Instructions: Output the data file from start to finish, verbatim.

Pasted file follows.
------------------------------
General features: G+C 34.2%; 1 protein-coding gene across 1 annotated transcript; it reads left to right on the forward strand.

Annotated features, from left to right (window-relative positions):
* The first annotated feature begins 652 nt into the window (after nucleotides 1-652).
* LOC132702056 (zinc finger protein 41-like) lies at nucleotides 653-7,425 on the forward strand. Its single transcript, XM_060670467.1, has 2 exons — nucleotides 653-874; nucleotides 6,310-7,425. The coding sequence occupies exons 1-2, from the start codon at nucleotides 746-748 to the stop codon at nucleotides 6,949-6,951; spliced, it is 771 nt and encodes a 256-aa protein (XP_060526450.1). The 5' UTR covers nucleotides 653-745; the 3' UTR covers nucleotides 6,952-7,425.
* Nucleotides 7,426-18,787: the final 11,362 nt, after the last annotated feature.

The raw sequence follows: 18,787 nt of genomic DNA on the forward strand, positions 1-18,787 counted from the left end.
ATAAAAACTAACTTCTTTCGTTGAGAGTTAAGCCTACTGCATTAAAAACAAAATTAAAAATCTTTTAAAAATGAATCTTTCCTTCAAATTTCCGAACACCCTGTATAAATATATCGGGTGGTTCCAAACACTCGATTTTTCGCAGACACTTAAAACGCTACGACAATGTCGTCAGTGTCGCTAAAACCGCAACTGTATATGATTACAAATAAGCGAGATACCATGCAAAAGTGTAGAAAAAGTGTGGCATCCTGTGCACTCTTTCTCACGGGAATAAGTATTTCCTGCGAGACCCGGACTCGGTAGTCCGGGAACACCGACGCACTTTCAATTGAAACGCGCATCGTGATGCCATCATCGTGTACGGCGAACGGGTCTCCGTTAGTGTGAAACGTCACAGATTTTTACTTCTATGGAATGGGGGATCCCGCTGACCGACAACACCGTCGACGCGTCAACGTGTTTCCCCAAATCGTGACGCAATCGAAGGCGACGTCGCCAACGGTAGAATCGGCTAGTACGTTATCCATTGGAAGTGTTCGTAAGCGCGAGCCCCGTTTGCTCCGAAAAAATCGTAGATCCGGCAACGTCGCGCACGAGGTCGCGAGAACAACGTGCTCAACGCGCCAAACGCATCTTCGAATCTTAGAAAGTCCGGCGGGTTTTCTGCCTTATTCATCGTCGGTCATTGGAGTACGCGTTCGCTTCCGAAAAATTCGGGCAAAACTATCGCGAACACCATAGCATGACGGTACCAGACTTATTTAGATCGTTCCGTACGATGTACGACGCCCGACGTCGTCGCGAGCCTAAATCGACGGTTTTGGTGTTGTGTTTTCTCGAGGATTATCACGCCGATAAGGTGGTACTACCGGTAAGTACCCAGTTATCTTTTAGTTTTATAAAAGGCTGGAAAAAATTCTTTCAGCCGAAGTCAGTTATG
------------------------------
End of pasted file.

General features: G+C 34.2%; 1 protein-coding gene across 1 annotated transcript; it reads left to right on the forward strand.

Annotated features, from left to right (window-relative positions):
* The first annotated feature begins 652 nt into the window (after nucleotides 1-652).
* LOC132702056 (zinc finger protein 41-like) lies at nucleotides 653-7,425 on the forward strand. Its single transcript, XM_060670467.1, has 2 exons — nucleotides 653-874; nucleotides 6,310-7,425. The coding sequence occupies exons 1-2, from the start codon at nucleotides 746-748 to the stop codon at nucleotides 6,949-6,951; spliced, it is 771 nt and encodes a 256-aa protein (XP_060526450.1). The 5' UTR covers nucleotides 653-745; the 3' UTR covers nucleotides 6,952-7,425.
* Nucleotides 7,426-18,787: the final 11,362 nt, after the last annotated feature.

The raw sequence follows: 18,787 nt of genomic DNA on the forward strand, positions 1-18,787 counted from the left end.
ATAAAAACTAACTTCTTTCGTTGAGAGTTAAGCCTACTGCATTAAAAACAAAATTAAAAATCTTTTAAAAATGAATCTTTCCTTCAAATTTCCGAACACCCTGTATAAATATATCGGGTGGTTCCAAACACTCGATTTTTCGCAGACACTTAAAACGCTACGACAATGTCGTCAGTGTCGCTAAAACCGCAACTGTATATGATTACAAATAAGCGAGATACCATGCAAAAGTGTAGAAAAAGTGTGGCATCCTGTGCACTCTTTCTCACGGGAATAAGTATTTCCTGCGAGACCCGGACTCGGTAGTCCGGGAACACCGACGCACTTTCAATTGAAACGCGCATCGTGATGCCATCATCGTGTACGGCGAACGGGTCTCCGTTAGTGTGAAACGTCACAGATTTTTACTTCTATGGAATGGGGGATCCCGCTGACCGACAACACCGTCGACGCGTCAACGTGTTTCCCCAAATCGTGACGCAATCGAAGGCGACGTCGCCAACGGTAGAATCGGCTAGTACGTTATCCATTGGAAGTGTTCGTAAGCGCGAGCCCCGTTTGCTCCGAAAAAATCGTAGATCCGGCAACGTCGCGCACGAGGTCGCGAGAACAACGTGCTCAACGCGCCAAACGCATCTTCGAATCTTAGAAAGTCCGGCGGGTTTTCTGCCTTATTCATCGTCGGTCATTGGAGTACGCGTTCGCTTCCGAAAAATTCGGGCAAAACTATCGCGAACACCATAGCATGACGGTACCAGACTTATTTAGATCGTTCCGTACGATGTACGACGCCCGACGTCGTCGCGAGCCTAAATCGACGGTTTTGGTGTTGTGTTTTCTCGAGGATTATCACGCCGATAAGGTGGTACTACCGGTAAGTACCCAGTTATCTTTTAGTTTTATAAAAGGCTGGAAAAAATTCTTTCAGCCGAAGTCAGTTATG